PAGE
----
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D. Sharon, L. Mizrahi–Meissonnier, L. Bida, I. Lerer, T. Rosenberg, D. Abeliovich, R. Roepman, W. Berger, E. Banin; A Single Missense RPGR Mutation in Families With Either Recessive or Dominant–Like X–Linked Retinitis Pigmentosa . Invest. Ophthalmol. Vis. Sci. 2005;46(13):1819.
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© ARVO (1962-2015); The Authors (2016-present)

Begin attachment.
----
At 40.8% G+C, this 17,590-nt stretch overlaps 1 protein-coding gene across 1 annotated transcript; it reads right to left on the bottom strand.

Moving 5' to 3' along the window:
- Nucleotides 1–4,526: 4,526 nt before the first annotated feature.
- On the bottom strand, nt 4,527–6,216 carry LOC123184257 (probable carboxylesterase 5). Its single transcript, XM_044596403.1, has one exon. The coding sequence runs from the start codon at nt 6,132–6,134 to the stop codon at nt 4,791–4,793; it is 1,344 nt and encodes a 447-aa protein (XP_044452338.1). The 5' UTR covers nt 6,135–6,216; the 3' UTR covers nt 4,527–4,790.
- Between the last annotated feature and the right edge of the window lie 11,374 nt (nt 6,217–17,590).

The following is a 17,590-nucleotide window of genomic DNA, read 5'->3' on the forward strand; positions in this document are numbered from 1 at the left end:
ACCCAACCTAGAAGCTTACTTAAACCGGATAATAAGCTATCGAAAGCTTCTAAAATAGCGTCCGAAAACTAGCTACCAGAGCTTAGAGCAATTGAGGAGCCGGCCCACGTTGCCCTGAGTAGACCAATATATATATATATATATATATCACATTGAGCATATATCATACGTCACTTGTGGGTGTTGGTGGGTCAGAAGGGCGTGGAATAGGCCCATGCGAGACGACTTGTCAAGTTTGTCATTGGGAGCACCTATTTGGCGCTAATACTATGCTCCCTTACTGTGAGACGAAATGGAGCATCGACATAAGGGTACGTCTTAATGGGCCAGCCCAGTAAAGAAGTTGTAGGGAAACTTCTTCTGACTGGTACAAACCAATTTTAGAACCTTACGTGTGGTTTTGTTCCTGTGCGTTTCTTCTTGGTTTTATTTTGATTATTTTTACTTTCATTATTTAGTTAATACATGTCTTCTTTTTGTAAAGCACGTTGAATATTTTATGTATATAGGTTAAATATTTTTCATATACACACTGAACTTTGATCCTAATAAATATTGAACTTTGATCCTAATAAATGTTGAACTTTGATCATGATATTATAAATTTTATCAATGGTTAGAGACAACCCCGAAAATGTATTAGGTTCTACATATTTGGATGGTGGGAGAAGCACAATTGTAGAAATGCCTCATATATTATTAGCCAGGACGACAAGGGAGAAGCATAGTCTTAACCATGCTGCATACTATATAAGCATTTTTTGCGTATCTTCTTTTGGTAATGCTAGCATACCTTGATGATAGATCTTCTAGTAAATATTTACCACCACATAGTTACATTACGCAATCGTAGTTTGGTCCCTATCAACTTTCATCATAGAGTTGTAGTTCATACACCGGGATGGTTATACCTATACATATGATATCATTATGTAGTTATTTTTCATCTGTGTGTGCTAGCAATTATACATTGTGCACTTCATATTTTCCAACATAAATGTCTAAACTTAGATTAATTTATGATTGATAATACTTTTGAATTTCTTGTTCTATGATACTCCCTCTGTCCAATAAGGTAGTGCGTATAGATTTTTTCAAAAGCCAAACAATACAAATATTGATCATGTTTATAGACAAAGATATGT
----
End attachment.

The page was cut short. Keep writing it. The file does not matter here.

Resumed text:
Purpose: To study retinal function and genetic etiology of disease in male and female patients from three families with X–linked retinitis pigmentosa (XLRP). Methods: Ophthalmic evaluation included a full clinical exam, perimetry, color vision testing, and full field electroretinography. Blood samples were collected from family members for nucleic acid isolation and / or karyotype analysis. The single–strand conformation polymorphism technique and direct sequencing were used to screen the patients’ DNA for mutations in the RPGR gene. The inactivation pattern of the X–chromosome in females was evaluated by the androgen–receptor method. Results: A screen for RPGR mutations in family MOL0052 from Israeli origin revealed a missense mutation, Gly275Ser, which was found to cosegregate with the disease. This mutation was previously reported in two European families. Clinical evaluation of males and females from these three distinct families revealed a clear difference in severity of disease in female carriers. Obligate carriers from the two European families (P300318 and RP300304) had no visual complaints and displayed only slightly reduced ERGs, normal to subnormal dark adaptation, and normal visual fields, while those from the Israeli family suffer from low visual acuity, severely reduced ERG amplitudes and constricted visual fields. Haplotype analysis revealed two different haplotypes: one was shared by the European patients while the other was unique to the Israeli patients. This indicates that the mutation arose twice independently and occurred on two different X–chromosome backgrounds. A series of genetic analyses including X–inactivation pattern, karyotype analysis, RPGR expression level, and mutation screening of candidate genes did not yet reveal the underlying cause for the differences in disease severity in female carriers. Conclusions: To the best of our knowledge, this is the first report of the same mutation being associated with either recessive or dominant–like X–linked disease. This leads us to predict that an additional gene (or genes) linked to RPGR probably modulates disease expression in severely affected carriers.
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